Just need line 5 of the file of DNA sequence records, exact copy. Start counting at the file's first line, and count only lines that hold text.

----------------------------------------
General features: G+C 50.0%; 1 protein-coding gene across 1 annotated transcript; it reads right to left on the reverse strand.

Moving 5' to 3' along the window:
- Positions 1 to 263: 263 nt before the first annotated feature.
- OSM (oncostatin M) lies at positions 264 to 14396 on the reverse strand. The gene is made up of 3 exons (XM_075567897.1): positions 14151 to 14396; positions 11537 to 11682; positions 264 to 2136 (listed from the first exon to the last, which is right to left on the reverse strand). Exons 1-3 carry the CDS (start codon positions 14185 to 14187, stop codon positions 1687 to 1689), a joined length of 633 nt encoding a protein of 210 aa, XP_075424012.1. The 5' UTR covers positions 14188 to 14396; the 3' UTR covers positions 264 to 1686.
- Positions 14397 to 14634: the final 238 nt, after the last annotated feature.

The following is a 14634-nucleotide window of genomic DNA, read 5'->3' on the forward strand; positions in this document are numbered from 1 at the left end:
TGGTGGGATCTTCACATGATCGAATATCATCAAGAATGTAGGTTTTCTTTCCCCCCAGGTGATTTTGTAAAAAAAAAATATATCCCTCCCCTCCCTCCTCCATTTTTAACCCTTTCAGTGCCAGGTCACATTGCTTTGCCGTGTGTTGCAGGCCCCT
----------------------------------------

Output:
- Positions 14397 to 14634: the final 238 nt, after the last annotated feature.